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29 of 30 people found the following review helpful
5.0 out of 5 stars Steinbeck's best work
I have read practically everything by Steinbeck, and this is my favourite.
The story of the brothers who move from the security of New England to the wild west, compares the organised and sanitised religion of the east, with the pagan and traditional religions of the natural world.
As is usual with Steinbeck, there is no conclusion as to which religion is...
Published on 22 Nov 2002 by William Finch

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0 of 2 people found the following review helpful
3.0 out of 5 stars present
this was a christmas present for one of the family and i have not reqad it myself although he says its good, if your in to his stuff it was quick delivery and well priced
Published 18 months ago by rich


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0 of 1 people found the following review helpful
4.0 out of 5 stars Book, 16 Mar 2014
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This review is from: To a God Unknown (Penguin Classics) (Paperback)
I have most of John Steinbeck's books now and this one just added to my collection. Unfortunately I didn't find it as good as his most popular ones, but wasn't too disappointed as I like the style of writing.
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0 of 1 people found the following review helpful
5.0 out of 5 stars books, 30 Jun 2014
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This review is from: To a God Unknown (Penguin Classics) (Paperback)
pleased with the item
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0 of 2 people found the following review helpful
3.0 out of 5 stars present, 25 Feb 2013
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This review is from: To a God Unknown (Penguin Classics) (Paperback)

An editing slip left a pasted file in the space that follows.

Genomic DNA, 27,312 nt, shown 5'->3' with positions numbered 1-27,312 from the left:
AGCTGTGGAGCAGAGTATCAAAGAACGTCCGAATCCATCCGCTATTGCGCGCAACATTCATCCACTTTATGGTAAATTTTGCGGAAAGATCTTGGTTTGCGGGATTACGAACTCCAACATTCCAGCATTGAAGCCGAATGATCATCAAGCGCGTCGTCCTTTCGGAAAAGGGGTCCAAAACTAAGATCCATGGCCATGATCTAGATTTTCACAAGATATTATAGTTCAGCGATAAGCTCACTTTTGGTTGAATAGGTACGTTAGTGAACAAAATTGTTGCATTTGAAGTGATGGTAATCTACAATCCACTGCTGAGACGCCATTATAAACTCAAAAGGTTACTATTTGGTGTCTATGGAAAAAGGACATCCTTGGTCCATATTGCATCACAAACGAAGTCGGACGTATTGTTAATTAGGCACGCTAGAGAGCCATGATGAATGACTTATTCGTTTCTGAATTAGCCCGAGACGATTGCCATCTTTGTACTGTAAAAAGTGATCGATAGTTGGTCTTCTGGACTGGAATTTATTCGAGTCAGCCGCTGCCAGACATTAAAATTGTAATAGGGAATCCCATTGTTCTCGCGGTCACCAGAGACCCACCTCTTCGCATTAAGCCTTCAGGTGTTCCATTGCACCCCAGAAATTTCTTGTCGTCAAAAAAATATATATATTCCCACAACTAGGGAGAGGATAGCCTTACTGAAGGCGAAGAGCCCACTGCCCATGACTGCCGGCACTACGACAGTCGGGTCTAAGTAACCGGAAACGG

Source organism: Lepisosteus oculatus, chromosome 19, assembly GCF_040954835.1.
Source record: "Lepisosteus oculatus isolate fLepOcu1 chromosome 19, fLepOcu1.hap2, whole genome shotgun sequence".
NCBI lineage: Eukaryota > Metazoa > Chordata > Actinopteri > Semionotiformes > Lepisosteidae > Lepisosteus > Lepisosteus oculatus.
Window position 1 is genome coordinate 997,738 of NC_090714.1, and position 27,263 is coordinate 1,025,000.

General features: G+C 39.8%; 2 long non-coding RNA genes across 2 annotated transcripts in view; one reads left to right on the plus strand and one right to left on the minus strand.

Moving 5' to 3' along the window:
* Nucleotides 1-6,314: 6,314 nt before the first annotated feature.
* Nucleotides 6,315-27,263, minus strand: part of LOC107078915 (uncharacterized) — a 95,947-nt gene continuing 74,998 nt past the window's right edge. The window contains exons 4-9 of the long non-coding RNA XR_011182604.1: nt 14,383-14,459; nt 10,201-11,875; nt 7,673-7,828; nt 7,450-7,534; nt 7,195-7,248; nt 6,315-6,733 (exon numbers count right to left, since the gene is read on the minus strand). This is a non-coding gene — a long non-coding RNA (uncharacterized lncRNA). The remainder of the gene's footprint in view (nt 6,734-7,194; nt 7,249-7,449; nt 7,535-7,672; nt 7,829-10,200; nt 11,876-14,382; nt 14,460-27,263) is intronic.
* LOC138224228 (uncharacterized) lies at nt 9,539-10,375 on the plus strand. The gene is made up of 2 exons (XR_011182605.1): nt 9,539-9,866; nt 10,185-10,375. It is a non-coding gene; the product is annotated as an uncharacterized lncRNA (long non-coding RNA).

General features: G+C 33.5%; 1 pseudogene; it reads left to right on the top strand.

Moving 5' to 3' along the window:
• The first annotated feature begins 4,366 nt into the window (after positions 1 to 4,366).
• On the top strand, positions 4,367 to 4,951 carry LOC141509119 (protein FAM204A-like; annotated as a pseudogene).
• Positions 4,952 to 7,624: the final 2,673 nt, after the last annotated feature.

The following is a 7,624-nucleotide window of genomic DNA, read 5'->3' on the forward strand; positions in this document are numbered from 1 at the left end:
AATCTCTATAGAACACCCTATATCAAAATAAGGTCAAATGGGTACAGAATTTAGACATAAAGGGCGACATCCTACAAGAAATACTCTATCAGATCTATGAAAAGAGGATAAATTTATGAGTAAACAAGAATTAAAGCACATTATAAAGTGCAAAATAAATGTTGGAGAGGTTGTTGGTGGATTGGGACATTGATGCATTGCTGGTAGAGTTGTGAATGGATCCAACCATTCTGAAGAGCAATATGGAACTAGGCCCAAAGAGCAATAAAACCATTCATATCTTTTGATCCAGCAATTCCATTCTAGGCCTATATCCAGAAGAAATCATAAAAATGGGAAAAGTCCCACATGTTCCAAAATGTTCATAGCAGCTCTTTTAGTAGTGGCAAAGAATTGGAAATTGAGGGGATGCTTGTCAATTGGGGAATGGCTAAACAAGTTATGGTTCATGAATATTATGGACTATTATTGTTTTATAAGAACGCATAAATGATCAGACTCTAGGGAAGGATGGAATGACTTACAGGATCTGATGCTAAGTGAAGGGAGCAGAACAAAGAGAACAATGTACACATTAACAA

this was a christmas present for one of the family and i have not reqad it myself although he says its good, if your in to his stuff it was quick delivery and well priced
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2 of 7 people found the following review helpful
3.0 out of 5 stars A highwayscribery Book Report, 18 Dec 2010
This review is from: To a God Unknown (Penguin Classics) (Paperback)
Purple and brown, dusty wine shot through with wheat-colored sun.

John Steinbeck's, "To a God Unknown," is both love letter and a Dear John to his native Northern California countryside.

The author lingers often and long on the Salinas Valley landscape, now a land of milk 'n honey, moist, juicy, dashed with clover; now a dry and crusty graveyard frozen beneath a foreboding moon. These pastoral passages can transport. Steinbeck looks at the same places and renders them differently with each new encounter.

The protagonist is grafted by his creator to the land, and Steinbeck is an avid guide, reading the topography and its changes like a mood-ring, drafting his American rustics to rise and fall depending.

Steinbeck's dialogue, at this point in his life, was not as strong. The exchanges between country people, makin' butter and castrating cows, seems like they're chatting from the couch about their inner swoonings. But you move along with a sense of the things that are agitating them.

As Golden State portraiture, we can see how past is prologue. After Burton, Joseph's holy-rolling brother, leaves the farm in disgust with the devil's presence, the protagonist tells his wife: "We'll try to get along without another hand. If the work gets too much for us, I'll hire another Mexican."

Oh brother.

It is a dark and brooding book, mostly tragedy with redemption only in death. Steinbeck's characters shrink before the enormity of nature. Christians new to the heathen west are bent on exploiting and controlling the wilds. Others are more ready to make love with them.

Earthy stuff.

There are many ways to read "To A God Unknown," and with some work, you might find your own.
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To a God Unknown (Penguin Classics)
To a God Unknown (Penguin Classics) by John Steinbeck (Paperback - 30 Nov 2000)
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